Kenya has managed to stop a financial sector crisis from spreading to lending institutions after the sudden collapse of Chase Bank, a middle-level bank which lend to small and medium enterprises and corporate entities, Central Bank Governor Patrick Njoroge said on Friday.
"There was a strong growing storm about to hit the financial system," Njoroge told reporters exactly a week after the financial sector regulator ordered the Chase Bank into receivership for failing to meet the cash requirements of its depositors.
"The flood would have come through,"said Njoroge, explaining the rising demand for cash withdrawals from other cash depositors after the Chase Bank crisis.
The CBK Governor noted that there was still an imbalance in the distribution of money supply within the economy, which also posed some kind of risk to the financial sector.
Chase Bank, which had 170,000 account depositors and 721 million U.S. dollars worth of customer deposits, was forced into receivership after failing to meet the demands of its customers.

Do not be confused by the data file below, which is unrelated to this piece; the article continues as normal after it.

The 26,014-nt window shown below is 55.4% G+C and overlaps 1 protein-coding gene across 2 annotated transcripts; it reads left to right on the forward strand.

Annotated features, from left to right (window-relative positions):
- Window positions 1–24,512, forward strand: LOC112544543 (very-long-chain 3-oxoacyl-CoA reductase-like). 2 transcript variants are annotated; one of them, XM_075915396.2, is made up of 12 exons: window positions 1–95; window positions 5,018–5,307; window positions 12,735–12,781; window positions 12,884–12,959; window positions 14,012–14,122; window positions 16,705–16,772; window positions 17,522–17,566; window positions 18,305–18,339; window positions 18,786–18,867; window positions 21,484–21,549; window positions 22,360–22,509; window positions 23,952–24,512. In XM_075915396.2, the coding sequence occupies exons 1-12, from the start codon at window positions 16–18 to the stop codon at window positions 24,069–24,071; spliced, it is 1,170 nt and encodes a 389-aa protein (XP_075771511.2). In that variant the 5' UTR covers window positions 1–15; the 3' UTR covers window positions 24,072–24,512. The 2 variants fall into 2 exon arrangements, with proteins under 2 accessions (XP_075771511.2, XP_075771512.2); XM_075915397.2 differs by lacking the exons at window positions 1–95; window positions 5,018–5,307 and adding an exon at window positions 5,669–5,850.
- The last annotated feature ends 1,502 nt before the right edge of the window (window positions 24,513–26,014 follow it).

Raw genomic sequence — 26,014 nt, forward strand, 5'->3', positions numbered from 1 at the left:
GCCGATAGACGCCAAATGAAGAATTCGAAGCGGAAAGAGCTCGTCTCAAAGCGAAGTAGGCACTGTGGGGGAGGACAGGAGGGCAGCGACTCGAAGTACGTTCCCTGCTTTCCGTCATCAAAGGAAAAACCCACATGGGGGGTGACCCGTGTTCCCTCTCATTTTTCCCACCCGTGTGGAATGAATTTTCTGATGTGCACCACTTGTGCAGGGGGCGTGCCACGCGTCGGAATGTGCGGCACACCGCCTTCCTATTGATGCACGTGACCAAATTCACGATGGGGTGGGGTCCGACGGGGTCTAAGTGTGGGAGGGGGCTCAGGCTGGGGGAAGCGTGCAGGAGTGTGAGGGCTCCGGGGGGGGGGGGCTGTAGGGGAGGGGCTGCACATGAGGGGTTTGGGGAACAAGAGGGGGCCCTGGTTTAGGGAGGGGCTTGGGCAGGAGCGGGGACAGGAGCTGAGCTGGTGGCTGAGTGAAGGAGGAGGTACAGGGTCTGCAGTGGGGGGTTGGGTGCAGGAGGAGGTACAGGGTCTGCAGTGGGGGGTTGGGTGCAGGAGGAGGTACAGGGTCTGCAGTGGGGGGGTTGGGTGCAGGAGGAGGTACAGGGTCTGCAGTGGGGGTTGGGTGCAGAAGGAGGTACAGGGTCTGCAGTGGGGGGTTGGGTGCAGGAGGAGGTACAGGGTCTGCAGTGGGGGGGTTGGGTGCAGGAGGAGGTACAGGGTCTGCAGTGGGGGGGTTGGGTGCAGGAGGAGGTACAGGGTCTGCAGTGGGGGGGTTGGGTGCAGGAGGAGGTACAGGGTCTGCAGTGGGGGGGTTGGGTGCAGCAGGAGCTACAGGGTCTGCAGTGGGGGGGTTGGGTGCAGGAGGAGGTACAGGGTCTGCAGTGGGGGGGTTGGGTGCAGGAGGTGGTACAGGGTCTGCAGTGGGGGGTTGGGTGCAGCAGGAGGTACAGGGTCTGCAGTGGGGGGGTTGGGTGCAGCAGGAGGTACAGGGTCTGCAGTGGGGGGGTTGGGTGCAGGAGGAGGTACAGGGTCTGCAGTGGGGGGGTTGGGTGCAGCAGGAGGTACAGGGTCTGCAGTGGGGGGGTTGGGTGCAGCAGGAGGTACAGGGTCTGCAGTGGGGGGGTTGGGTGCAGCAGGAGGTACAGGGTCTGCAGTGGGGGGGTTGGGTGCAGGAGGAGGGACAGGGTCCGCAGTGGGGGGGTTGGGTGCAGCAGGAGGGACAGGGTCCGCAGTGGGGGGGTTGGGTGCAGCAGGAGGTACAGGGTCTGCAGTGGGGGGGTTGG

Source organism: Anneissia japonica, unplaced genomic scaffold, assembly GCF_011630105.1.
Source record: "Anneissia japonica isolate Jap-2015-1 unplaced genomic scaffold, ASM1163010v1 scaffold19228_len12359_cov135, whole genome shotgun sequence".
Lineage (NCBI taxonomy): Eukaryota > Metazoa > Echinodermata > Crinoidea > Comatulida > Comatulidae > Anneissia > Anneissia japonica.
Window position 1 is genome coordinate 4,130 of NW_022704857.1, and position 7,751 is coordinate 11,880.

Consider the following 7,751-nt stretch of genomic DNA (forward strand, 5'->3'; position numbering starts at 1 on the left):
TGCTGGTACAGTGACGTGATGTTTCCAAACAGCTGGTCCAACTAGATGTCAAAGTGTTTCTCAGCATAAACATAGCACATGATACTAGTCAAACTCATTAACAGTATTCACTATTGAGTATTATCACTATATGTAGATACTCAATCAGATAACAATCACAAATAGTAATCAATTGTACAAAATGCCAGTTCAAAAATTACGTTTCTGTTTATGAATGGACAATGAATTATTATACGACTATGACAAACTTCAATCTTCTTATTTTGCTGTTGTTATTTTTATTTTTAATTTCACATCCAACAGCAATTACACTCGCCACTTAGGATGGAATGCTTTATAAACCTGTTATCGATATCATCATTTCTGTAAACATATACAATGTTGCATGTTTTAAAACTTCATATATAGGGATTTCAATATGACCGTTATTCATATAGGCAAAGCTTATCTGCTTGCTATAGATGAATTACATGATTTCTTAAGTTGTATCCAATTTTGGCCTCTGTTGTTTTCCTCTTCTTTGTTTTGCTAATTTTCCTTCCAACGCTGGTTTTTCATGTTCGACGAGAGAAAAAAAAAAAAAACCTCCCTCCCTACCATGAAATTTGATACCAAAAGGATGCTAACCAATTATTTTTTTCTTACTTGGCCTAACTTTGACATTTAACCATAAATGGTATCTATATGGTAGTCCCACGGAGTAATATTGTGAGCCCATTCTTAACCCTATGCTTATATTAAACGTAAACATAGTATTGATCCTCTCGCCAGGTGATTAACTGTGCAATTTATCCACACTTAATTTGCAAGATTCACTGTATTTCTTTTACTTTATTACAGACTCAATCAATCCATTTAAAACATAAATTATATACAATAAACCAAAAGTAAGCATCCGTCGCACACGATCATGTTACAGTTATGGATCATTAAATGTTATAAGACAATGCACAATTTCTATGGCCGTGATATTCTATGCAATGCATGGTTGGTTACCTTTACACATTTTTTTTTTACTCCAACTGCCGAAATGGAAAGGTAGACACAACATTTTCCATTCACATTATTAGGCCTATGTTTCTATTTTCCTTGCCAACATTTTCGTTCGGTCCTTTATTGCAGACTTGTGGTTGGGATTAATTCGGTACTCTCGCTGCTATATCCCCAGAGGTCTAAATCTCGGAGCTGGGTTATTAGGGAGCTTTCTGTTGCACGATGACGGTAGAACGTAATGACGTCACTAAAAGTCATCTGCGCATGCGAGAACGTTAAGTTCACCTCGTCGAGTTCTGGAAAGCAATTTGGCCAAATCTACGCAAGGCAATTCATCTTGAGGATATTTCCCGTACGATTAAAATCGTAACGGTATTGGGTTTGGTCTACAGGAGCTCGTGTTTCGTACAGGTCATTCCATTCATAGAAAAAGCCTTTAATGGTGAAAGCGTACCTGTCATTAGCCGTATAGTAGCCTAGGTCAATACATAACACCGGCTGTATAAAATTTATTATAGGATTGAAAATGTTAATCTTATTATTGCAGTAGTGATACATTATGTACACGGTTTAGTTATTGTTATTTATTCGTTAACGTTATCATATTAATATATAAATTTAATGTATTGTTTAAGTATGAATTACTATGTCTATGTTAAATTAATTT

Njoroge said the Central Bank moved against Chase Bank after the bank's management failed to answer questions raised by auditors regarding billions of shillings worth of loans to directors and staff.
Chase Bank provided insider loans to its directors and staff, but these were not backed by any credible repayment plans, pointing to a risk of financial contagion should the debtors fail to service the loans.
"We had no choice but to put the bank in isolation. It is a body blow to the financial system, but we are now past the tipping point and approaching a new normal. The point is there is need for transparency. The insider lending to the bank directors called into question the bank's corporate governance," Njoroge said.
According to the governor, auditors were required to inform the bank of any issues arising from an audit of the commercial banks.
The management of the bank appeared unsettled by the queries raised by the auditors and ended up publishing a report without the approval of the auditors.